Vietnam vets honored by Quilts of Valor on weekend before 9/11

Published 9:00 am Tuesday, September 12, 2023

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WEST POINT — Five veterans who served during the Vietnam War era were honored for their service during a Saturday Quilts of Valor presentation at in downtown West Point. Some of them became emotional when they talked abut some harrowing experiences they had during the war, suffering from agent orange exposure and dealing with post traumatic stress disorder (PTSD) after the war.

The men being honored included Larry Quinton, Stanley Robinson, Roy Stodghill, Jack Messersmith and John Mizzell.

Quinton grew up in the Plant City community and graduated from Valley High in 1963. He served with the 1st Battalion, 9th Marine Regiment, 3rd Marine Division. Robinson is originally from Longview, Kentucky and grew up in Lanett. He’s a 1965 graduate of Lanett High. During his high school years, he knew three young men from the Valley – Larry Hill, Thomas Senn and Jerry Moon – who were killed in Vietnam. During the war he was with the 187th Combat Squadron, based at the Tan Son Nhut Air Base. 

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Stodghill is from the Camp Hill area and was with the U.S. Marines from 1968-72. He was in Vietnam from 1969 to 1970. His unit was based in Da Nang. Messersmith is originally from Johnston, Pennsylvania and now lives in Sharpsburg, Georgia. During his time in the service he became an expert mechanic on submarines. He’s now the president of the International Submarines Association. He had much experience in working on submarines, some as far down as 4,000 feet. He’s now an expert in gemology and has a fantastic rock collection. He’s also found a good bit of gold.

Mizzell is a native of Oxford, Alabama. He entered the U.S. Army through a delayed entry program in August 1969. During basic training he earned designations as a qualified expert in the use of the M16 rifle and the 38-caliber pistol. Two years later he graduated as a warrant officer from a fixed wing aviator course. He was in Vietnam in 1971 and 1972. During his service he earned the National Defense Service Medal, a Vietnam Service Medal, several campaign medals and a Bronze Star.

Program emcee Sheila Simpson said that she didn’t know much about the Vietnam War until she read a book entitled “Better Men.” It was written by a teacher from Newnan High and is about men from Coweta County who served in Vietnam. “Some of them had dropped out of school to join a branch of service when they were old enough to do so,” she said. “Many of them felt that those who were serving their country in the military were better men than them.”

That’s how the book got its name.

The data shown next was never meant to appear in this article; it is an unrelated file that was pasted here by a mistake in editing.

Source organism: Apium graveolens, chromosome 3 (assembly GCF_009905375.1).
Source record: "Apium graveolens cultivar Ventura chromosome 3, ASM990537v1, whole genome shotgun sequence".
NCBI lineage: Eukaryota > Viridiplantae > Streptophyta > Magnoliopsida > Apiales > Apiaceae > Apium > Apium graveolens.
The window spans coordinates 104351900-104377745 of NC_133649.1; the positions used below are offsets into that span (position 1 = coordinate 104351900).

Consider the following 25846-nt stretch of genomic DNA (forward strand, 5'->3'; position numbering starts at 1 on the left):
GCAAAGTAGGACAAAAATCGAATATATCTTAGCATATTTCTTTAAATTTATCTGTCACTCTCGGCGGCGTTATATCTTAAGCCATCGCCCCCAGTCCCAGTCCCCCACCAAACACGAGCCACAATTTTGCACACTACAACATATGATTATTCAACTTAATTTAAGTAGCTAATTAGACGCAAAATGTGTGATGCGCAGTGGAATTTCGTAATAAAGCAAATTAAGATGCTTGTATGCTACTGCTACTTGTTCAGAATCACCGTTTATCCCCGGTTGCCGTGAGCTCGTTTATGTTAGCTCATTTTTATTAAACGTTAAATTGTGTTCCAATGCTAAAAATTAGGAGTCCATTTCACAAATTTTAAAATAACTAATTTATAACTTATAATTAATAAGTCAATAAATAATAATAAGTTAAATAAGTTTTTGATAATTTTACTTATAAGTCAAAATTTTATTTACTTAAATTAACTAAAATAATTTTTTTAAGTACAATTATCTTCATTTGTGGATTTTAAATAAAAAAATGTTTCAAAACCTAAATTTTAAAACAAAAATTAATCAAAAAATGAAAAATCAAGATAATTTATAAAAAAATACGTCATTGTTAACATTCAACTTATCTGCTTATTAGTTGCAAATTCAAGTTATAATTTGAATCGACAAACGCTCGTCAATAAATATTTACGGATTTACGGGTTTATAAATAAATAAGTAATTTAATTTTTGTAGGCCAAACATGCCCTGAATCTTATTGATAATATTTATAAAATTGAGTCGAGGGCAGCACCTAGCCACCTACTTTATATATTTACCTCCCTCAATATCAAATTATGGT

A number of those young men from Coweta County would never make it back home. The book tells their story.

One of the men being honored Saturday said his welcome home in San Francisco included a long-haired man spitting at him and calling him a baby killer.

“That wasn’t right,” Simpson said. “We need to make amends for that. We want you to know you are in our hearts for having served our country. We consider you heroes.”

Quinton told an overflow crowd present for the ceremony that he had suffered from PTSD for seven years and will never forget what he went through. “I could not have served with better men,” he said. “The real heroes of the Vietnam War were those who never made it back.”

Quinton said he would never forget taking part in Operation Buffalo on July 2, 1967. There were 18 men in his squad. He was one of only three men who lived to tell about that very difficult day in the Demilitarized Zone, better known as the DMZ. The U.S. soldiers taking part were heavily outnumbered by soldiers from the North Vietnamese Army (NVA). “It got to the point where the highest ranking officer in my squad was Sgt. Burns. He was a very good friend of mine. We were in very heavy fighting for nine-and-a-half hours. We called in air strikes to help us. They told us to hug the ground when the planes got there to drop forty-seven 500-pound bombs. They then hit the NVA positions with napalm. We were close enough that it singed the hair off my chest and legs. That got them off of us.”

At the start of the day there were 150 men in Bravo Company. “At the end of the day only 27 of us were still alive,” Quinton said. “For me to be one of them still alive I felt that God had a plan for me when I got back home. We lost so many good men that day. Those are the ones who are the heroes. I want you all to realize that.”